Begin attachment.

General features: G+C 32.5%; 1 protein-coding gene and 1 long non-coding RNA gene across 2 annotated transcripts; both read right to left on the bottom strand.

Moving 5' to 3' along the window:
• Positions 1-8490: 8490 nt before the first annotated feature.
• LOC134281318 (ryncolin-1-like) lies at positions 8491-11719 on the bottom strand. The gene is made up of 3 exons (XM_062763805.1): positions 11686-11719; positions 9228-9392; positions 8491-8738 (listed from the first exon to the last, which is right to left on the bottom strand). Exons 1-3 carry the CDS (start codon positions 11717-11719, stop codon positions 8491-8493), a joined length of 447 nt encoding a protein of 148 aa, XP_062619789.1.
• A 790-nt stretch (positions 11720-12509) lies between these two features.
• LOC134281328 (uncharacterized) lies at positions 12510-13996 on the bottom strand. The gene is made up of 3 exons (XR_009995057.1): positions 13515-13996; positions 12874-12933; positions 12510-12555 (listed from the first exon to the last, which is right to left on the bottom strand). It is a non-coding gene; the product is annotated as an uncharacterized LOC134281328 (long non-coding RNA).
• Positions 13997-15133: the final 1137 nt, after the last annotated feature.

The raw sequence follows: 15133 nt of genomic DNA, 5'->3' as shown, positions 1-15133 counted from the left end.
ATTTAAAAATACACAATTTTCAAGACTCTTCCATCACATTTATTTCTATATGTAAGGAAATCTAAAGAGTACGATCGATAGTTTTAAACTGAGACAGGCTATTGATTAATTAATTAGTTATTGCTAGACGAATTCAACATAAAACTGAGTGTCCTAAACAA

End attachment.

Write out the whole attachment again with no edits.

General features: G+C 32.5%; 1 protein-coding gene and 1 long non-coding RNA gene across 2 annotated transcripts; both read right to left on the bottom strand.

Moving 5' to 3' along the window:
• Positions 1-8490: 8490 nt before the first annotated feature.
• LOC134281318 (ryncolin-1-like) lies at positions 8491-11719 on the bottom strand. The gene is made up of 3 exons (XM_062763805.1): positions 11686-11719; positions 9228-9392; positions 8491-8738 (listed from the first exon to the last, which is right to left on the bottom strand). Exons 1-3 carry the CDS (start codon positions 11717-11719, stop codon positions 8491-8493), a joined length of 447 nt encoding a protein of 148 aa, XP_062619789.1.
• A 790-nt stretch (positions 11720-12509) lies between these two features.
• LOC134281328 (uncharacterized) lies at positions 12510-13996 on the bottom strand. The gene is made up of 3 exons (XR_009995057.1): positions 13515-13996; positions 12874-12933; positions 12510-12555 (listed from the first exon to the last, which is right to left on the bottom strand). It is a non-coding gene; the product is annotated as an uncharacterized LOC134281328 (long non-coding RNA).
• Positions 13997-15133: the final 1137 nt, after the last annotated feature.

The raw sequence follows: 15133 nt of genomic DNA, 5'->3' as shown, positions 1-15133 counted from the left end.
ATTTAAAAATACACAATTTTCAAGACTCTTCCATCACATTTATTTCTATATGTAAGGAAATCTAAAGAGTACGATCGATAGTTTTAAACTGAGACAGGCTATTGATTAATTAATTAGTTATTGCTAGACGAATTCAACATAAAACTGAGTGTCCTAAACAA